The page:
This simple technique – resting on your belly to bring the breath deeper into the back lungs, was shown to increase oxygen saturation in the blood by 10%.
During a pilot study done in March in a hospital in Brooklyn, 50 patients were treated. First, O2 levels were measured at an average of 80% – not high enough to sustain life. Our normal O2 level is 98%. They were given supplemental oxygen through cannula, and the level went up to 84% – still not high enough to sustain life.
When flipped onto their bellies, and given the support of pillows, patients oxygen saturation levels went up to 94%.
Self-proning can be used as home care for the flu and viral infections in order to increase oxygenation. Be sure that your head is higher than your feet – and switch sides every 2 hours. Get up and walk around after 8 hours to move ex cess fluid from the lungs.
Why does this work?
Proning, as it’s called, opens up the areas of the lungs that are normally compressed by the weight of the heart when lying on one’s back. And there is some thought that the back area of the lungs is more alveoli-rich, stimulating a faster gas exchange.
Proning is currently being studied as an alternative to intubation.
Most of us don’t know how to relax naturally, and it’s something we have to actually practice. In other words, down-regulating the stress response is an acquired capacity. It’s like a muscle: you have to build it over time in order for it to be strong.
During Ann’s Gentle Flow and Slow Flow yoga classes, we practice safe and flowing breath-connected movement, repeating patterns so you can shut your mind off and calm your nervous system down.
Once we’ve moved the spine in all directions, worked all the major muscle groups, and hopefully lubricated all or most of the joints in the body, we practice “actively relaxing” to stimulate the PNS or parasympathetic nervous system; also known as the “Rest, Digest and Heal” response.
Why do it? Because great things happen when we are para-sympathetically dominant. Our breath is full, slow, and deep. The digestive system works well. The body can focus on repair, including reduction of inflammation, tissue repair, and hormone production. Subjectively, people feel fully present and alive. Many report feeling a pleasant softness and warmth, perhaps even throughout their bodies.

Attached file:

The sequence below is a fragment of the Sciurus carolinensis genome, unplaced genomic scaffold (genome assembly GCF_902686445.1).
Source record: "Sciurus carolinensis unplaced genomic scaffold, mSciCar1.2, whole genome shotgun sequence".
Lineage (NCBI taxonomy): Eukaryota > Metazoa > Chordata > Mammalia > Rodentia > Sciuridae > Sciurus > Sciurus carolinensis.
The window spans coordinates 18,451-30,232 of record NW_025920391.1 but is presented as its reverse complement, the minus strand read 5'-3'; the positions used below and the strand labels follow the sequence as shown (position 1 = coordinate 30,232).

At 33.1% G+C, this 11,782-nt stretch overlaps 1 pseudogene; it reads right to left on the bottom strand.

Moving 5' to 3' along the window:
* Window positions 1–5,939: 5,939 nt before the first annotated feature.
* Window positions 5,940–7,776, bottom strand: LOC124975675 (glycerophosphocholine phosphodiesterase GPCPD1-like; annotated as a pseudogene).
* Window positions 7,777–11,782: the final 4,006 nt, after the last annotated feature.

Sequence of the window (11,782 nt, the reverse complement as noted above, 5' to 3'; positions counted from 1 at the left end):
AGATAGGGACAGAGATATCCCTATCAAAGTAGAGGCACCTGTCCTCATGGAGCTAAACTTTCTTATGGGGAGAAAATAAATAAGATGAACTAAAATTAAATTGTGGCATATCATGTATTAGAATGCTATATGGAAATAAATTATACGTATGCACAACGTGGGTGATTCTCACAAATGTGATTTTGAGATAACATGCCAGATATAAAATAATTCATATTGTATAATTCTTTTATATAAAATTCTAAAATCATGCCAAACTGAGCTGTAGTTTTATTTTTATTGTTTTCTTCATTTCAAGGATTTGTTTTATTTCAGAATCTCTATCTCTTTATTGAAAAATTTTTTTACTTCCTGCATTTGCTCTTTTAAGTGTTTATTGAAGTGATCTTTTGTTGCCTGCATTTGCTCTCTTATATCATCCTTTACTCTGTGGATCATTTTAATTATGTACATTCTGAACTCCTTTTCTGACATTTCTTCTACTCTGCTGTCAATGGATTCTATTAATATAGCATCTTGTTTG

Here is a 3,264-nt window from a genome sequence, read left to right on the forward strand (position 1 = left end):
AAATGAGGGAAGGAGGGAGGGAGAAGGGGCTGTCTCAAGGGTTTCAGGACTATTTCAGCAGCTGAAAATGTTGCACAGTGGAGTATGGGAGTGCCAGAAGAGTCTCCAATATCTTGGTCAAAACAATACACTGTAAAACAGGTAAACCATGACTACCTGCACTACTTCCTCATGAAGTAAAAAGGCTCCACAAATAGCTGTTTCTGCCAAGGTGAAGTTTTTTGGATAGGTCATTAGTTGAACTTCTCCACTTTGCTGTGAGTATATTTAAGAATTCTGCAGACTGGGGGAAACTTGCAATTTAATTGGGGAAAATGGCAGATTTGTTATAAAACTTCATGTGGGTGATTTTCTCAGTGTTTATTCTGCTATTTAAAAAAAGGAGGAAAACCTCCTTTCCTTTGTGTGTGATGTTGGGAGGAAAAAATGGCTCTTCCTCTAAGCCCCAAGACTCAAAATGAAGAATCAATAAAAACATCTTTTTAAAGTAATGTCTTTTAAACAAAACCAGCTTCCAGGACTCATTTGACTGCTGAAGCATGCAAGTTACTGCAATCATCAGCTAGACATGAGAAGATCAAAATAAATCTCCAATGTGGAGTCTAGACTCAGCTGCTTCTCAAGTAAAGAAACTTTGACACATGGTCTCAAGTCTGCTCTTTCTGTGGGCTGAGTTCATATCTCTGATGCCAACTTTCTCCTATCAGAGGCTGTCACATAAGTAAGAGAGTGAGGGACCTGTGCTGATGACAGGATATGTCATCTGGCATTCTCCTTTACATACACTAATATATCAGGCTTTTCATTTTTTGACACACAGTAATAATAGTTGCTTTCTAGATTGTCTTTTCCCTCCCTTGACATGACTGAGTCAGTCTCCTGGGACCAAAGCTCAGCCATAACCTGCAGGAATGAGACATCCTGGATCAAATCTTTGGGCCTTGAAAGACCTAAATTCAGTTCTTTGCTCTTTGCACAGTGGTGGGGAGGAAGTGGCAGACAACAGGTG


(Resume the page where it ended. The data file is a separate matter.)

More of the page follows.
Go with the Flow! with Ann this week:
Gentle Flow Yoga – Wednesday at 9:30am YouTube Live
Outdoor Slow Flow Yoga – Thursday at 6pm – Swarthmore
Outdoor Slow Flow Yoga – Saturday at 9:30am – Swarthmore
If you’re practicing at home, please bring pillows, blankets, whatever you have for the best experience during our final relaxation pose. If you’re practicing outdoors, don’t worry, we’ll still make it work!
“The posture of yoga is steady and easy. It is realized by relaxing one’s effort and resting like the cosmic serpent on the waters of infinity.” -Patanjali, Yoga Sutras
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“Whether we like it or not, we are all either in a stage of prevention or in a stage of recovery from COVID-19.” These are words that will get you thinking – am I doing everything I can to support my own health during this time?
Prema Yoga Institute, the NYC-based school where I am studying for my 850hr I-AYT certification (now all online), has gathered an incredible faculty of doctors, nurses, psychologists, and yoga therapists to create this course, and I am so grateful and proud to be enrolled!
Over the next five weeks I’ll be learning and re-learning clinically-informed techniques that can potentially bring more oxygen into the lungs, calm the nervous system, help clients clear excess fluid from their lungs, and more. I will even have my own mentor to help guide me on my way to better breath coaching.